The Importance and Value of Views of England and Wales
By Dr Alister Sutherland
Views of England and Wales is the latest collection to be added to University of Leicester Special Collections Online. It is the culmination of a project to digitise over 2,000 prints, paintings, drawings and photographs belonging to the Centre for Regional and Local History. For many years, this extensive collection sat in a big wooden chest of drawers at Marc Fitch House, walked past every day, its contents unknown to most and rarely viewed. After many months of work, it is now fully accessible online and searchable. In this blog, we will look at why this collection is important and valuable to staff, students and the public alike.
The breadth of the collection is impressive so there is sure to be something of interest in it for nearly everyone. Almost every historic English county is represented, with the exception of Rutland and Staffordshire, although coverage between counties does vary considerably . And while nearly 2,000 something that will also be of interest to users of Views of England and Wales is the large number of connections between the different individuals and groups involved in the process of creating the final print. From those who created the original drawing or painting, to those who made the engraving or etching from it, to those who were responsible for publishing and printing it, there is a wealth of networks to be explored here. There are also numerous prints in the collection that were made under the patronage of social elites, which could be used to investigate networks of patronage in the printing trade. of the items relate to England, the Welsh historic counties are represented by a number of prints too, most of which depict places in Monmouthshire, with one print each for Caernarfonshire, Flintshire, Merionethshire and Pembrokeshire. For anyone looking to illustrate their work with prints, there is a good chance you will find something here to use.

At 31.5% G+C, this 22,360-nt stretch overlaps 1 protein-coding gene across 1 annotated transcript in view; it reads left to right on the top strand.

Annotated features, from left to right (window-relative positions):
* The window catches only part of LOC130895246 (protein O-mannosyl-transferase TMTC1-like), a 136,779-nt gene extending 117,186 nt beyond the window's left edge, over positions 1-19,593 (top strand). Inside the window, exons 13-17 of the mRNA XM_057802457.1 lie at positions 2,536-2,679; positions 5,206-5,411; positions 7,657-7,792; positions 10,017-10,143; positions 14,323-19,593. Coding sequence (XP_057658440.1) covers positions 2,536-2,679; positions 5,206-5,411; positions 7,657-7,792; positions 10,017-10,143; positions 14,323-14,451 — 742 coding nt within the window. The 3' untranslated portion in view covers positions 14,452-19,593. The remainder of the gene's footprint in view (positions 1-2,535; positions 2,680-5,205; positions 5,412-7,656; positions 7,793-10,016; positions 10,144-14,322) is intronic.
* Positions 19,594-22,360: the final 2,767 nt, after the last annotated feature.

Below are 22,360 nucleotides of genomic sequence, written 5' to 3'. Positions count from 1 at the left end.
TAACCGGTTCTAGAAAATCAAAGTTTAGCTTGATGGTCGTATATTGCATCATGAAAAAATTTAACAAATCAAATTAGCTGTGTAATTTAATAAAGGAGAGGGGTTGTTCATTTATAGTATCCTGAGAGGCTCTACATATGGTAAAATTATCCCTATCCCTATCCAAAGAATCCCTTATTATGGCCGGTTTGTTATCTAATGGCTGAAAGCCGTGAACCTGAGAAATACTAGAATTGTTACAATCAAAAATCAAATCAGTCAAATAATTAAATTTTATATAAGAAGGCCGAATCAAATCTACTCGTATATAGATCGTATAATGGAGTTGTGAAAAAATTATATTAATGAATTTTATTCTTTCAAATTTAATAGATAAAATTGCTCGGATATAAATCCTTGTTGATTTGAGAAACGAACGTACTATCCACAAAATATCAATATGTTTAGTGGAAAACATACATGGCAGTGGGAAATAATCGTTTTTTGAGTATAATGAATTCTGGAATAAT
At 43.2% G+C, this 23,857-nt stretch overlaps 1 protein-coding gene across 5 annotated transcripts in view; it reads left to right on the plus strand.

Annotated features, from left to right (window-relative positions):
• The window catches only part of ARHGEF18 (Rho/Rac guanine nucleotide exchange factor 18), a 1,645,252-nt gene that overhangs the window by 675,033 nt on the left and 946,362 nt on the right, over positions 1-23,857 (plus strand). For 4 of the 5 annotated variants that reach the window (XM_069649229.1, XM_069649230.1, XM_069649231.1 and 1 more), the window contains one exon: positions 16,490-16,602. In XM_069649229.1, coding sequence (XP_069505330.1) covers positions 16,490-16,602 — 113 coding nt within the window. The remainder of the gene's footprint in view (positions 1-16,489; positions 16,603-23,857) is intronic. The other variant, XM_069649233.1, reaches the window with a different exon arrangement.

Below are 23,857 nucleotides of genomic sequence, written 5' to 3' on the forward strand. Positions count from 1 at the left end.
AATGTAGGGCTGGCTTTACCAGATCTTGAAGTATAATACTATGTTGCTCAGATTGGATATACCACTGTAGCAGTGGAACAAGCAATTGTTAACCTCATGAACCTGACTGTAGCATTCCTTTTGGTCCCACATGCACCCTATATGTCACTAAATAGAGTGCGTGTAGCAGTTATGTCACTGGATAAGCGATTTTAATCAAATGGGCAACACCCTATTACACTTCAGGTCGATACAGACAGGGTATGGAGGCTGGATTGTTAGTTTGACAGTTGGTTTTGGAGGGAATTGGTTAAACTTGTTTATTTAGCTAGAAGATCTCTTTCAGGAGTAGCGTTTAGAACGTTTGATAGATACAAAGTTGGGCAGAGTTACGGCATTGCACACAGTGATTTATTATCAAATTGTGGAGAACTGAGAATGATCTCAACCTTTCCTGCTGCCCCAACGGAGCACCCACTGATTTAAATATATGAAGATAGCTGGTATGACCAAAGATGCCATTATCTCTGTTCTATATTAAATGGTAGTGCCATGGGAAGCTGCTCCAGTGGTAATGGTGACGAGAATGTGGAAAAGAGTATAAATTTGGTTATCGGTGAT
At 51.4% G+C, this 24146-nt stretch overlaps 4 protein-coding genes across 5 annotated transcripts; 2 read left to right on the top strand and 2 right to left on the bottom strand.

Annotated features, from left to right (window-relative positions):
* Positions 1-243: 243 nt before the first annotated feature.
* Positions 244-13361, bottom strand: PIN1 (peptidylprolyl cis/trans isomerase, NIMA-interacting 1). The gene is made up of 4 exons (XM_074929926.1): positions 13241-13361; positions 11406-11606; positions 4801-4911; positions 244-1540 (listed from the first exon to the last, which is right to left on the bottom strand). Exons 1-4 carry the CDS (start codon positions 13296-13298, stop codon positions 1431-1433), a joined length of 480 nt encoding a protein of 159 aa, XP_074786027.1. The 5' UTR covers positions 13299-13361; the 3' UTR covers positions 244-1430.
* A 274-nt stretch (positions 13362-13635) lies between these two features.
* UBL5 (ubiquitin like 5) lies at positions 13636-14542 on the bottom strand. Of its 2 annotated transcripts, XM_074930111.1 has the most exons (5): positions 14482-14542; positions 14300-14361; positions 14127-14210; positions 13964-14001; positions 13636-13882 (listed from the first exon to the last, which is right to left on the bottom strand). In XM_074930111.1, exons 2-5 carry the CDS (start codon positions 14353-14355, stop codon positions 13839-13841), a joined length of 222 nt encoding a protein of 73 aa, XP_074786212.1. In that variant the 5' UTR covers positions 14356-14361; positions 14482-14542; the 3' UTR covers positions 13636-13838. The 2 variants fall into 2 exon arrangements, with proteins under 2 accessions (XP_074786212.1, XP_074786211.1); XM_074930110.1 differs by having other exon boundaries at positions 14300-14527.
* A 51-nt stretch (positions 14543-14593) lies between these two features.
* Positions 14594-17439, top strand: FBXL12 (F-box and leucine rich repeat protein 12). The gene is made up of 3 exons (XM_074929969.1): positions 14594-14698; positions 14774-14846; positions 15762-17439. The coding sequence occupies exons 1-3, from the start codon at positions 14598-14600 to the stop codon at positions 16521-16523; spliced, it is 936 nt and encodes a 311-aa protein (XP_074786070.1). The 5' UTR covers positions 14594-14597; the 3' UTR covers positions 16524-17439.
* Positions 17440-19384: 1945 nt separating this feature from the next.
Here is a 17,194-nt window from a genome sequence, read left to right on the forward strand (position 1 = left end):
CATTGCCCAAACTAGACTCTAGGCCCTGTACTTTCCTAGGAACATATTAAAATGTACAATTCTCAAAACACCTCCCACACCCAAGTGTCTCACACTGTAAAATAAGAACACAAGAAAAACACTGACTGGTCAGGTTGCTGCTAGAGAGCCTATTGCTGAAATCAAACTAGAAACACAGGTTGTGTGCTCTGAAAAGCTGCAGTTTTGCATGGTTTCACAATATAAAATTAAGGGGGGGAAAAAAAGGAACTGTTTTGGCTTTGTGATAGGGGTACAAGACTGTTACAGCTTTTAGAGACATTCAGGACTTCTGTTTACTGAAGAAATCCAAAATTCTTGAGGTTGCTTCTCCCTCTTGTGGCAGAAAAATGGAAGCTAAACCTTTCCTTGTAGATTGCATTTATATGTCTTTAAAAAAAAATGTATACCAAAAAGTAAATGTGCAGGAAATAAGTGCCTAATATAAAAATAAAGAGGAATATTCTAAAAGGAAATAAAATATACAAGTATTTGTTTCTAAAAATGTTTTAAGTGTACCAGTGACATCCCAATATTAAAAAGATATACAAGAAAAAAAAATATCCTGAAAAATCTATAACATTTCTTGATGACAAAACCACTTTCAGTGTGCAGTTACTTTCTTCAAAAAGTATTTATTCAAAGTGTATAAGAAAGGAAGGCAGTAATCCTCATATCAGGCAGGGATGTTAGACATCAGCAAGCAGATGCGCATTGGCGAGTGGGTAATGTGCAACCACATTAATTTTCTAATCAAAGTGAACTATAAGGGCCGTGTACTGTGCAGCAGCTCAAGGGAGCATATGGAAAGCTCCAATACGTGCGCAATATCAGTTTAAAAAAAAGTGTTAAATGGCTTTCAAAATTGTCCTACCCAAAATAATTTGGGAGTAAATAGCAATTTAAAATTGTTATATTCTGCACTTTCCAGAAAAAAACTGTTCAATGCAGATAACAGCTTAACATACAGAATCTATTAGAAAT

Views of England and Wales is also an excellent visual record of buildings, landscapes and places that have changed or disappeared since the prints, or the artwork they were based on, were created. Most of the prints and artworks in the collection were originally published between 1770 and 1850 during the Industrial Revolution. Both during and since this period, the world around us has experienced great change and development. With Views of England and Wales, you are able to see how places and buildings might have looked as far back as two hundred and fifty years ago or more.
While many old prints and pieces of art can tell us what places or buildings once looked like, it is worth bearing in mind that not all will accurately depict their subject. This brings us to another reason for the value of Views of England and Wales: it is an extensive resource for how artists and engravers represented their subjects, and a window onto changing representations of English and Welsh landscapes, compositional choices, artistic tropes and creative licence, as well as a resource for studying art movements such as Romanticism. As a result, they can also provide insight into contemporary social mores, fashions, concepts of national identity and much more.